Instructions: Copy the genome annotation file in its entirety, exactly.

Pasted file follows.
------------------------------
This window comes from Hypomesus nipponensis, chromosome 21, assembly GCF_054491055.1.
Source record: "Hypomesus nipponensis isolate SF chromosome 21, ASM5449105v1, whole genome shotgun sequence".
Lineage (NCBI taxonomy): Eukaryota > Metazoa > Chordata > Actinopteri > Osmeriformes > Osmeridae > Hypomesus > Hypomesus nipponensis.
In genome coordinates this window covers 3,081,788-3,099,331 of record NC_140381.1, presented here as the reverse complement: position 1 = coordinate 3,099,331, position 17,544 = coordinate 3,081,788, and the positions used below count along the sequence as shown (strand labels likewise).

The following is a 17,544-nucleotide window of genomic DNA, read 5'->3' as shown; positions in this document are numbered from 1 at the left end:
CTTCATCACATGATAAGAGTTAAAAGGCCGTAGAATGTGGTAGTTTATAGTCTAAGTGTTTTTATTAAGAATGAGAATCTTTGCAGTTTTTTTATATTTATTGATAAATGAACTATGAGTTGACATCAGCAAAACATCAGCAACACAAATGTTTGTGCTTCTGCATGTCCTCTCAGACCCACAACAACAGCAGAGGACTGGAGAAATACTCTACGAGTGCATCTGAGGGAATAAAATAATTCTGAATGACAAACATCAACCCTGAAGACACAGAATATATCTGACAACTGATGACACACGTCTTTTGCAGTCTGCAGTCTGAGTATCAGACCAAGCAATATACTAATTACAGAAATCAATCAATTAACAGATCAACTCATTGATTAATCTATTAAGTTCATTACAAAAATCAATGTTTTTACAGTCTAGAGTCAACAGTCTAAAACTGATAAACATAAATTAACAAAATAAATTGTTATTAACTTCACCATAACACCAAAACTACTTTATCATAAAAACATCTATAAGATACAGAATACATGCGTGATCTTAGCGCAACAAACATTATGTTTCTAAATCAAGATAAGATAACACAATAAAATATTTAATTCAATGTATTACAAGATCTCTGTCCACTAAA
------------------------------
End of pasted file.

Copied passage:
This window comes from Hypomesus nipponensis, chromosome 21, assembly GCF_054491055.1.
Source record: "Hypomesus nipponensis isolate SF chromosome 21, ASM5449105v1, whole genome shotgun sequence".
Lineage (NCBI taxonomy): Eukaryota > Metazoa > Chordata > Actinopteri > Osmeriformes > Osmeridae > Hypomesus > Hypomesus nipponensis.
In genome coordinates this window covers 3,081,788-3,099,331 of record NC_140381.1, presented here as the reverse complement: position 1 = coordinate 3,099,331, position 17,544 = coordinate 3,081,788, and the positions used below count along the sequence as shown (strand labels likewise).

The following is a 17,544-nucleotide window of genomic DNA, read 5'->3' as shown; positions in this document are numbered from 1 at the left end:
CTTCATCACATGATAAGAGTTAAAAGGCCGTAGAATGTGGTAGTTTATAGTCTAAGTGTTTTTATTAAGAATGAGAATCTTTGCAGTTTTTTTATATTTATTGATAAATGAACTATGAGTTGACATCAGCAAAACATCAGCAACACAAATGTTTGTGCTTCTGCATGTCCTCTCAGACCCACAACAACAGCAGAGGACTGGAGAAATACTCTACGAGTGCATCTGAGGGAATAAAATAATTCTGAATGACAAACATCAACCCTGAAGACACAGAATATATCTGACAACTGATGACACACGTCTTTTGCAGTCTGCAGTCTGAGTATCAGACCAAGCAATATACTAATTACAGAAATCAATCAATTAACAGATCAACTCATTGATTAATCTATTAAGTTCATTACAAAAATCAATGTTTTTACAGTCTAGAGTCAACAGTCTAAAACTGATAAACATAAATTAACAAAATAAATTGTTATTAACTTCACCATAACACCAAAACTACTTTATCATAAAAACATCTATAAGATACAGAATACATGCGTGATCTTAGCGCAACAAACATTATGTTTCTAAATCAAGATAAGATAACACAATAAAATATTTAATTCAATGTATTACAAGATCTCTGTCCACTAAA